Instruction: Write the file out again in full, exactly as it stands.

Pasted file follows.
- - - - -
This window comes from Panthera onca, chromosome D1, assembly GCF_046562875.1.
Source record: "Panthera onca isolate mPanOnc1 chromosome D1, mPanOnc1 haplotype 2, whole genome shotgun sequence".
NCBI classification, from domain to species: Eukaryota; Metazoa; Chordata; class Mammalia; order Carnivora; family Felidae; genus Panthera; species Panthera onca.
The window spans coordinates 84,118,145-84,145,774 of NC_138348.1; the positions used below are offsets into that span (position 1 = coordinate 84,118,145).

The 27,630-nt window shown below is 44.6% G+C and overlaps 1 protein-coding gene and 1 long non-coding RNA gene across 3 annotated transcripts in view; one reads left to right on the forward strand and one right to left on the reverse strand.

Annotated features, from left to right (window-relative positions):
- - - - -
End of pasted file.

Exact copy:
This window comes from Panthera onca, chromosome D1, assembly GCF_046562875.1.
Source record: "Panthera onca isolate mPanOnc1 chromosome D1, mPanOnc1 haplotype 2, whole genome shotgun sequence".
NCBI classification, from domain to species: Eukaryota; Metazoa; Chordata; class Mammalia; order Carnivora; family Felidae; genus Panthera; species Panthera onca.
The window spans coordinates 84,118,145-84,145,774 of NC_138348.1; the positions used below are offsets into that span (position 1 = coordinate 84,118,145).

The 27,630-nt window shown below is 44.6% G+C and overlaps 1 protein-coding gene and 1 long non-coding RNA gene across 3 annotated transcripts in view; one reads left to right on the forward strand and one right to left on the reverse strand.

Annotated features, from left to right (window-relative positions):